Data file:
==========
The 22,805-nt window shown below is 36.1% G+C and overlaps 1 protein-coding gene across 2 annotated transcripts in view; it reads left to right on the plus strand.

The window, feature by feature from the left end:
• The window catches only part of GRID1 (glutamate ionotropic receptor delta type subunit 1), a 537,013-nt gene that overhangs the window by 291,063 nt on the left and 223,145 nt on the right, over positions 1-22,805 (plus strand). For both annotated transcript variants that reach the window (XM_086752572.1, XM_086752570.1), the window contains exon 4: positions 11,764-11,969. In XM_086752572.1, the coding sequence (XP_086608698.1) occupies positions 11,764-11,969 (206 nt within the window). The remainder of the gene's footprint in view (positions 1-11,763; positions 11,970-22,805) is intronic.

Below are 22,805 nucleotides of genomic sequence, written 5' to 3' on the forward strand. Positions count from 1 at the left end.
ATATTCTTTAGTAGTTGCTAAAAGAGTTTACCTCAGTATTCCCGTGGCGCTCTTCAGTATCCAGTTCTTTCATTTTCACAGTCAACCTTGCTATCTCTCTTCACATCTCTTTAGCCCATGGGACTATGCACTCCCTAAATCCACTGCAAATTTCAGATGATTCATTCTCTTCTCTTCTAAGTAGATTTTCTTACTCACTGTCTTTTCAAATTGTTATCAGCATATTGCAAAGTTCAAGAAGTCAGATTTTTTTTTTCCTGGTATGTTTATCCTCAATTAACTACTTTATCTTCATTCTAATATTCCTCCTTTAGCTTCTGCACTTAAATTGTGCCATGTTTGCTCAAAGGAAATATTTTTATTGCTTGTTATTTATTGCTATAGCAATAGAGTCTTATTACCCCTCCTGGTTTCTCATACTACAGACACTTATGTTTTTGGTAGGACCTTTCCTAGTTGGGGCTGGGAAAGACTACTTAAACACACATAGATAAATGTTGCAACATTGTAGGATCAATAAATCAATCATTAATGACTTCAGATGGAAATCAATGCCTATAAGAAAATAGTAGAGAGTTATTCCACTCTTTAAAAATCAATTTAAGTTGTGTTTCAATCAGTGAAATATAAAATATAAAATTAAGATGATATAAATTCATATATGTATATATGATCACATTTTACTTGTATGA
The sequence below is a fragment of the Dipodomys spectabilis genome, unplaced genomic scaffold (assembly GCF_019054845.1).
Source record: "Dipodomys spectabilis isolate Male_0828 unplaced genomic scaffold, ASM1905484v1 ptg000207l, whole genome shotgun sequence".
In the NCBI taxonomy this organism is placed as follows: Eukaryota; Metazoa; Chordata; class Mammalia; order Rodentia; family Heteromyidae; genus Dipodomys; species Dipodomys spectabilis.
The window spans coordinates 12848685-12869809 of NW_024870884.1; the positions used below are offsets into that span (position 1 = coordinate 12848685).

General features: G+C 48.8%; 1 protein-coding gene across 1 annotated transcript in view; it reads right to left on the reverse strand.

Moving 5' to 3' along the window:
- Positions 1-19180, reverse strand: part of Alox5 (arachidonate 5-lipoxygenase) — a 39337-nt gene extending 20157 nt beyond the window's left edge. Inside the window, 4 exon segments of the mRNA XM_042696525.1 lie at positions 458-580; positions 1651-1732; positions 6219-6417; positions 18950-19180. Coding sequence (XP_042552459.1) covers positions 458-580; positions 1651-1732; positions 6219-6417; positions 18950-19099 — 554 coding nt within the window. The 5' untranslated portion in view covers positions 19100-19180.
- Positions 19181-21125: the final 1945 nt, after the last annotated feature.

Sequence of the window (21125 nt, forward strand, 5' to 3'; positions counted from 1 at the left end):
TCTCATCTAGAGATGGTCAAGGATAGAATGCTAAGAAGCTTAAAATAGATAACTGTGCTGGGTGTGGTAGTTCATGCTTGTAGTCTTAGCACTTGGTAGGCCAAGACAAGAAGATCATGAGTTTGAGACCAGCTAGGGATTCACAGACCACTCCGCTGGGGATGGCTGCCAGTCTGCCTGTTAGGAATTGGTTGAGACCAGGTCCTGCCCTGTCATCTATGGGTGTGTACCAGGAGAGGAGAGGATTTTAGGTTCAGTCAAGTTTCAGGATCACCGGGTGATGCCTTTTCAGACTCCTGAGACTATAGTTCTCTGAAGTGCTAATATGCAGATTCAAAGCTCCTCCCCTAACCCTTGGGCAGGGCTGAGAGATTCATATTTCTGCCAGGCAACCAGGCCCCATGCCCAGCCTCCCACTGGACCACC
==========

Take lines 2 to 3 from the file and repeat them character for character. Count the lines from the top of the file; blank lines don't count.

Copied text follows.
The window, feature by feature from the left end:
• The window catches only part of GRID1 (glutamate ionotropic receptor delta type subunit 1), a 537,013-nt gene that overhangs the window by 291,063 nt on the left and 223,145 nt on the right, over positions 1-22,805 (plus strand). For both annotated transcript variants that reach the window (XM_086752572.1, XM_086752570.1), the window contains exon 4: positions 11,764-11,969. In XM_086752572.1, the coding sequence (XP_086608698.1) occupies positions 11,764-11,969 (206 nt within the window). The remainder of the gene's footprint in view (positions 1-11,763; positions 11,970-22,805) is intronic.